A long, long time ago, in what is now the southern United States, several giant dinosaurs, including a relative of the T. rex, were once on the hunt for prey.
In their shadow, almost 70 million years later, palaeontologists have now shed light upon a much smaller competitor running underfoot. Standing only one metre tall (three feet) and roughly two metres long, this feathered carnivore may have been short, but you wouldn't want to underestimate it.
Initially discovered in New Mexico in 2008, the species has only recently been identified as a dromaeosaurid - a family of dinosaurs more popularly known as 'raptors' - and, judging from the 20 fragmented fossils uncovered, it probably hunted with great speed and the agility of a cheetah, at times tackling prey several times its size.
Now, the fearsome creature has officially been named Dineobellator notohesperus, which means 'Navajo warrior from the Southwest' - and oh, what a fighter it was!
While this small-bodied predator is generally the same size as its relative, the velociraptor (which, contrary to the Jurassic Park films, is about the size of a large dog), the new species appears stronger and more agile.
"Features of the hand and foot claws, namely places for muscle and tendon attachments, show that Dineobellator would have had a relatively stronger grasp and grip ability then other dromaeosaurids," palaeontologist Steven Jasinski told ScienceAlert.
Skeletons of small dinosaurs in the Late Cretaceous are very rare, as these creatures were probably not that common, and their light bones were no match for the wear of time. A find like this is remarkable in more ways than one, and this particular species has several more unique features that set it apart.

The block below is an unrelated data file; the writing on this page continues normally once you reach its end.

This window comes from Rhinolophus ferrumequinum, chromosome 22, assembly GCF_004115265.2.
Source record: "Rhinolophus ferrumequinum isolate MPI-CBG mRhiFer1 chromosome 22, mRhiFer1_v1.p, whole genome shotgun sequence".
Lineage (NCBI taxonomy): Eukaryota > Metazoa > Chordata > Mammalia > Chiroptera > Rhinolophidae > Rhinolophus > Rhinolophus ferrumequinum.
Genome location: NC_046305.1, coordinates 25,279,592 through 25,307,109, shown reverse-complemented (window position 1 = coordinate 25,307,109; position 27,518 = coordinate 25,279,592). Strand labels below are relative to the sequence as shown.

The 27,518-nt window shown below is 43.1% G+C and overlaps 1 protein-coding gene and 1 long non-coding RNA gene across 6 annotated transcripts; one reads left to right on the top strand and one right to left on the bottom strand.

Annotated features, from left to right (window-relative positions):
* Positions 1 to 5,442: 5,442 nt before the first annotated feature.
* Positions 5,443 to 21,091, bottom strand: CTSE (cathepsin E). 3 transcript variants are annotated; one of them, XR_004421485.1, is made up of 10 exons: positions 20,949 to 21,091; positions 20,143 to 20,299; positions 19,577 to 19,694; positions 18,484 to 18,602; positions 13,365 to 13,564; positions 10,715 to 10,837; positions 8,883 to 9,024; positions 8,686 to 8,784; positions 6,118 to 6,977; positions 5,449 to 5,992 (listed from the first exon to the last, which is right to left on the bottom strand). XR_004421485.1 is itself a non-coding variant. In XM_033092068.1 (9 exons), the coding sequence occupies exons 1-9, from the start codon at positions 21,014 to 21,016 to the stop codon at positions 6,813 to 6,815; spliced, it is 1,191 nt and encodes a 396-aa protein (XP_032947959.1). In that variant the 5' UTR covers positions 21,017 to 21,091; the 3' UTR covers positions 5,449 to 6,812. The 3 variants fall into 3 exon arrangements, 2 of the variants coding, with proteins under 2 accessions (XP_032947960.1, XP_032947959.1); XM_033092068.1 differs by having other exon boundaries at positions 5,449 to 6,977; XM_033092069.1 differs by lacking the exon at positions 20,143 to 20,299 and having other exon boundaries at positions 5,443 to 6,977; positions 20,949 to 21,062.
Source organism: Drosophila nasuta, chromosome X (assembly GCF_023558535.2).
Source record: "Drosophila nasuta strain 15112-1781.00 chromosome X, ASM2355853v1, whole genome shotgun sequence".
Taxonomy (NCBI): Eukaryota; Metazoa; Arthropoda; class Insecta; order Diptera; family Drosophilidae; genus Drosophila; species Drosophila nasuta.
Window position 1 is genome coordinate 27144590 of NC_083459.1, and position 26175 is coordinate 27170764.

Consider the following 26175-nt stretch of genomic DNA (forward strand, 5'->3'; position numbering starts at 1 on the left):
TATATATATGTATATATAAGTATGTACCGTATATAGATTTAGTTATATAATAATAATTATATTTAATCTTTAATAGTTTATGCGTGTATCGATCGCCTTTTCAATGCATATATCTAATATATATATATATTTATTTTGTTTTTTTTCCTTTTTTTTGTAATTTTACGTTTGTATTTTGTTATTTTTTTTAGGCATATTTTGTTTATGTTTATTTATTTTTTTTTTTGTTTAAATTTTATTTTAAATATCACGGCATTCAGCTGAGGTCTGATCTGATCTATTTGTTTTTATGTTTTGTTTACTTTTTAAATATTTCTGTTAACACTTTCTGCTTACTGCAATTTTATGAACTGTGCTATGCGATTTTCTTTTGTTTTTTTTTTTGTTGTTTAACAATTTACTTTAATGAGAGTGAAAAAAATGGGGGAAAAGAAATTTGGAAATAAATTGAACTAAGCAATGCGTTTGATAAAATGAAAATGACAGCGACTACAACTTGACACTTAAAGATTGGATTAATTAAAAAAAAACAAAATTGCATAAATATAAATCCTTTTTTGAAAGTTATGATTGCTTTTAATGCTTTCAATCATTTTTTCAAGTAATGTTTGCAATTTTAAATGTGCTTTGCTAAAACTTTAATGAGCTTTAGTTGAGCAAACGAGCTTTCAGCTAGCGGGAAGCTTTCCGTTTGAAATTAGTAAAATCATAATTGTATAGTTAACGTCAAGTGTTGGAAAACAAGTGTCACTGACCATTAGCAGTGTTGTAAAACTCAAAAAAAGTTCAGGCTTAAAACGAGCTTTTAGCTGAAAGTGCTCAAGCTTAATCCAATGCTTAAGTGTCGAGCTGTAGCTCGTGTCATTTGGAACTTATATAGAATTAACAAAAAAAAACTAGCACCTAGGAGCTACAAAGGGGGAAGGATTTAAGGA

On the other end of the body, its stiff tail also stands out. While raptors also have long rigid appendages like this, allowing them to maintain balance while running at high speeds, this particular species appears to have had more mobility at the hips.
"Think of a cheetah hunting and pursuing a gazelle in the savannah today," says Jasinski.
"They are very fast and their tail tends to be stiff and straight. However, when the gazelle changes directions and the cheetah must quickly do the same, the tail is whipped around to act as a counter-balance and rudder to help with that change in direction."
In short, not only was this species fast, but also remarkably agile, which means it could have easily pursued smaller animals that quickly change direction.
Still, that doesn't mean this raptor wasn't thinking big. Jasinski says the strength in its upper body and feet suggests a pack could have taken down prey several times their size.
While this realisation was indeed surprising, the injuries found on the skeleton are perhaps even more so.
On the ribs, researchers found healed wounds, and on the claws, they identified gouge and puncture marks, which suggest a fight between two raptors, perhaps in competition over resources or mates. Such behavioural insights are invaluable, and they're just part of what makes this new find so astonishing.
In the bigger picture, this new species can also tell us something of dinosaur evolution and migration. Dineobellator, for example, belongs to a smaller group of dinosaurs called velociraptorines, which have several other members across the ocean.
"This suggests that members from Asia migrated to North America during the Late Cretaceous, near the end of the time of the dinosaurs, and diversified into new species afterward," Jasinski told ScienceAlert.
Then, somehow, some way, these 20 bones survived, bequeathing us with the first significant dromaeosaurid skeleton in this part of the world.
The study was published in Scientific Reports.